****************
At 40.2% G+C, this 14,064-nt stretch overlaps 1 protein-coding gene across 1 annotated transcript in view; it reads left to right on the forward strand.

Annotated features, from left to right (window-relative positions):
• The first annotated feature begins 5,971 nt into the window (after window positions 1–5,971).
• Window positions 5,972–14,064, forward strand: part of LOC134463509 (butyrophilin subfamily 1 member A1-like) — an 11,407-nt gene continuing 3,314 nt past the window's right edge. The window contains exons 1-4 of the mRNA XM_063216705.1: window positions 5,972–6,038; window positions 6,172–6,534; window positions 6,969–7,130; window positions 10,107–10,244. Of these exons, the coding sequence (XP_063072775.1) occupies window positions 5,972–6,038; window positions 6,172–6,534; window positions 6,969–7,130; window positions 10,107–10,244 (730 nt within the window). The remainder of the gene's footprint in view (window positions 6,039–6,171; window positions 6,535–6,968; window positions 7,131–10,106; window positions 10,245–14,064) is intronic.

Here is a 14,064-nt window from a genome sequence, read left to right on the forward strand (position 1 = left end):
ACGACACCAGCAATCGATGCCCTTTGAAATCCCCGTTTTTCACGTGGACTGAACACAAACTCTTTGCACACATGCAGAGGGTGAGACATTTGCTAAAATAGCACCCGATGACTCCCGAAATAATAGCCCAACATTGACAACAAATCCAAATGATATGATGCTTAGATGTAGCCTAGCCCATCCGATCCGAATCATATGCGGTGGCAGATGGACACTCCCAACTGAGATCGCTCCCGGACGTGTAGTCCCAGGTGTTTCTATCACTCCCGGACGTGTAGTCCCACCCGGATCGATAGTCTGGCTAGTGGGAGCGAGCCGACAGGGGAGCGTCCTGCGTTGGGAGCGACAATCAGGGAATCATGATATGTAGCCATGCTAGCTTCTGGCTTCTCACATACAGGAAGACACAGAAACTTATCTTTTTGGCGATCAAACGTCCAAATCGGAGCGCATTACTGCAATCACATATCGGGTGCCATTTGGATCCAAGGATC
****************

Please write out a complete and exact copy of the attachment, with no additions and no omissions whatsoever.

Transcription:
At 40.2% G+C, this 14,064-nt stretch overlaps 1 protein-coding gene across 1 annotated transcript in view; it reads left to right on the forward strand.

Annotated features, from left to right (window-relative positions):
• The first annotated feature begins 5,971 nt into the window (after window positions 1–5,971).
• Window positions 5,972–14,064, forward strand: part of LOC134463509 (butyrophilin subfamily 1 member A1-like) — an 11,407-nt gene continuing 3,314 nt past the window's right edge. The window contains exons 1-4 of the mRNA XM_063216705.1: window positions 5,972–6,038; window positions 6,172–6,534; window positions 6,969–7,130; window positions 10,107–10,244. Of these exons, the coding sequence (XP_063072775.1) occupies window positions 5,972–6,038; window positions 6,172–6,534; window positions 6,969–7,130; window positions 10,107–10,244 (730 nt within the window). The remainder of the gene's footprint in view (window positions 6,039–6,171; window positions 6,535–6,968; window positions 7,131–10,106; window positions 10,245–14,064) is intronic.

Here is a 14,064-nt window from a genome sequence, read left to right on the forward strand (position 1 = left end):
ACGACACCAGCAATCGATGCCCTTTGAAATCCCCGTTTTTCACGTGGACTGAACACAAACTCTTTGCACACATGCAGAGGGTGAGACATTTGCTAAAATAGCACCCGATGACTCCCGAAATAATAGCCCAACATTGACAACAAATCCAAATGATATGATGCTTAGATGTAGCCTAGCCCATCCGATCCGAATCATATGCGGTGGCAGATGGACACTCCCAACTGAGATCGCTCCCGGACGTGTAGTCCCAGGTGTTTCTATCACTCCCGGACGTGTAGTCCCACCCGGATCGATAGTCTGGCTAGTGGGAGCGAGCCGACAGGGGAGCGTCCTGCGTTGGGAGCGACAATCAGGGAATCATGATATGTAGCCATGCTAGCTTCTGGCTTCTCACATACAGGAAGACACAGAAACTTATCTTTTTGGCGATCAAACGTCCAAATCGGAGCGCATTACTGCAATCACATATCGGGTGCCATTTGGATCCAAGGATC